Four came to ‘look at the place to consider it and be considered for a residency’ with a dufflebag containing all his worldly possessions. He came on a bus, walked the rest of the way, and stayed.

Five came burnt out making production ceramics and with baggage he hopes to unload through drinking and burning things. When I left he still had not even tried to make the one idea he’d been talking excitedly about since I got there. He has built a tee pee and adopted an abandoned puppy.

Six has been there a long time. He’s a passive aggressive mask living in the kiln shed on a couch where he watches the Simpsons on dvd, smokes, drinks, eats, and leaves the communal dishes.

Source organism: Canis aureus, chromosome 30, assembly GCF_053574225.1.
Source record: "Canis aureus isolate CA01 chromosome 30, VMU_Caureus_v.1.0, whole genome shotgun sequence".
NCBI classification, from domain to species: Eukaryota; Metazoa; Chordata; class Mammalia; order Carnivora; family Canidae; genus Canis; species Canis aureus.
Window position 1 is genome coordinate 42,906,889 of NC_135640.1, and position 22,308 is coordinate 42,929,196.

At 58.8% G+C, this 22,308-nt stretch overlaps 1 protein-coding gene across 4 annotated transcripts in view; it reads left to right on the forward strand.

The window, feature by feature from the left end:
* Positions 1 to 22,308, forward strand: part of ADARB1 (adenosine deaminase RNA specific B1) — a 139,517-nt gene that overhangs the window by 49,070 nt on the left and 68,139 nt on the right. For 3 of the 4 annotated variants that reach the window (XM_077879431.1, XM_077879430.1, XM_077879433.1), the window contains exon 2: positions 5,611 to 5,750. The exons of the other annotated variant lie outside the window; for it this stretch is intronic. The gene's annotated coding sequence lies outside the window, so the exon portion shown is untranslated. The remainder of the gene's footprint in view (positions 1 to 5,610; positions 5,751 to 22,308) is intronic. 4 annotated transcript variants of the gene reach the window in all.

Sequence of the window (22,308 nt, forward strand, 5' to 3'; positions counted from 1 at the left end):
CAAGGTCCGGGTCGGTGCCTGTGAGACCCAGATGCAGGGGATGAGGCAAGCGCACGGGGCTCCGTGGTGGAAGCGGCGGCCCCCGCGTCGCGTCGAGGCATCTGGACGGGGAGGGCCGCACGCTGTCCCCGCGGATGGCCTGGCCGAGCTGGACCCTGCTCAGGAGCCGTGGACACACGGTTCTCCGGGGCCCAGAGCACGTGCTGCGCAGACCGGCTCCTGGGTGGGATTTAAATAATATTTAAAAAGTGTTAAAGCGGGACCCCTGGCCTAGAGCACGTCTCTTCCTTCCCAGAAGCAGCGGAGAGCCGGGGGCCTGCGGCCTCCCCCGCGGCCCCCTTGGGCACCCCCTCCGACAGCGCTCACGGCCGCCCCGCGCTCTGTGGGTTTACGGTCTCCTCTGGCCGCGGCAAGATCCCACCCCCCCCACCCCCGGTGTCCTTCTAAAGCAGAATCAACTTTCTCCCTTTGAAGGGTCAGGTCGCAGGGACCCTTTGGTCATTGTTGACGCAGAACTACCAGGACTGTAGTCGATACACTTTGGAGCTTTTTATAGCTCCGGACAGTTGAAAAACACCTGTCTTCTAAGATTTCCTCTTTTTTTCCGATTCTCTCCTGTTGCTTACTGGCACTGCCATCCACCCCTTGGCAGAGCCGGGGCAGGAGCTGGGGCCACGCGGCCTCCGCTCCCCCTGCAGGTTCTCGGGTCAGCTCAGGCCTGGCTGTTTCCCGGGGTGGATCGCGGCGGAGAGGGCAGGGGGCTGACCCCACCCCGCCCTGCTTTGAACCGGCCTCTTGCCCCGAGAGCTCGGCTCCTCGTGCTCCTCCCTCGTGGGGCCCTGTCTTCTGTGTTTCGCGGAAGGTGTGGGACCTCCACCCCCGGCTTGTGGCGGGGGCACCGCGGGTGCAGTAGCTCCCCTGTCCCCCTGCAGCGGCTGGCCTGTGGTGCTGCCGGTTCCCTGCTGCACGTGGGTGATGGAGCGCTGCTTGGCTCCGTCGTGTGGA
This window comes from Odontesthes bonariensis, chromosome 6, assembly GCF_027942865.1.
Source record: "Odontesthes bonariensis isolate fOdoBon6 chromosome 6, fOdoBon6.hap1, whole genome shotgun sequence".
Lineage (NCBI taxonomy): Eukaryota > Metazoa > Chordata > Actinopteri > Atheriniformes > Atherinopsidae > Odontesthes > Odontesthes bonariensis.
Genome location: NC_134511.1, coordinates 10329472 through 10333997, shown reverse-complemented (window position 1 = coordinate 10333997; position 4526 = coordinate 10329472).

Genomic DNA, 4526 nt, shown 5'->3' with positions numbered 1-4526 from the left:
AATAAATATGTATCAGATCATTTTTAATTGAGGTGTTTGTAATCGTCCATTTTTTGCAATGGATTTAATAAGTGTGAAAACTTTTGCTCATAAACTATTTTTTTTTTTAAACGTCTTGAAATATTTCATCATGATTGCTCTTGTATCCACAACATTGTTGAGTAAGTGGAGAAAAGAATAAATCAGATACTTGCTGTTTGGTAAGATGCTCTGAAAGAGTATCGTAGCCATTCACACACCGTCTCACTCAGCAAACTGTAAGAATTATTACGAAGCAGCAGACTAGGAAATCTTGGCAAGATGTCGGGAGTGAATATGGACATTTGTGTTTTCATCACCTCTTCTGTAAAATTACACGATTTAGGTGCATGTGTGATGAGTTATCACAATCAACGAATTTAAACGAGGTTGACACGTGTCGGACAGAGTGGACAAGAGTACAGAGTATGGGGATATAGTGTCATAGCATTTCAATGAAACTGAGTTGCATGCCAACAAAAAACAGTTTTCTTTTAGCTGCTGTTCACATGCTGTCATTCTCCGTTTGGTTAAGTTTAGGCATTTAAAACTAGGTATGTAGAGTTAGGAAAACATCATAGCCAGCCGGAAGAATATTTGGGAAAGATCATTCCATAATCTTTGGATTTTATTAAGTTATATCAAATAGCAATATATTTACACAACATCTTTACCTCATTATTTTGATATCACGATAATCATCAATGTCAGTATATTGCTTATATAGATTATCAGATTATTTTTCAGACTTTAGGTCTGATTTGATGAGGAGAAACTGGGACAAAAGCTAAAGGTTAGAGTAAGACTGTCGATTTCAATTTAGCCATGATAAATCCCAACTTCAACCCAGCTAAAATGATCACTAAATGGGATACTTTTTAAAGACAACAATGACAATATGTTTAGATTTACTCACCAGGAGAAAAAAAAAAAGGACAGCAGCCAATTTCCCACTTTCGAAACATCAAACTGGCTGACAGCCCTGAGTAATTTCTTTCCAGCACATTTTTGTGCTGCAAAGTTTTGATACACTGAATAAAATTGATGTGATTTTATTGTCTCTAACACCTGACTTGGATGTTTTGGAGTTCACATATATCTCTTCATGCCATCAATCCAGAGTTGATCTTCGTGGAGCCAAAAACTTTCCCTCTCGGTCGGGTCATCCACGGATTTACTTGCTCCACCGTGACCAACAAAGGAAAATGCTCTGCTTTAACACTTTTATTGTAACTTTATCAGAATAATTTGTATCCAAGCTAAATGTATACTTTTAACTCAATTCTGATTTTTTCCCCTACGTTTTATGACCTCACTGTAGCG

These people, as far as I know, are still there and getting by. So I feel like I can’t act like it was such a bad experience if people are still there and surviving. But then I remember what it was like. People are getting by at the post-college club for wayward kids who may be ambitious and want to make art. For the ones that do want to be serious artists, it’s a fight against those who just want to feel as good as they can doing whatever. More than living in a tent, that was the real issue that made living there hard. I blamed the tent because I thought that if there was a quiet room somewhere to relieve my stress, I could deal with the struggle in the “mentally and creatively rich studio environment (ha)”. It was hostile, tense, immature, and lawless most of the time. One of the residents, I think it was Three, called it Lord of the Flies. That’s the easiest and most accurate way I’ve ever heard it described.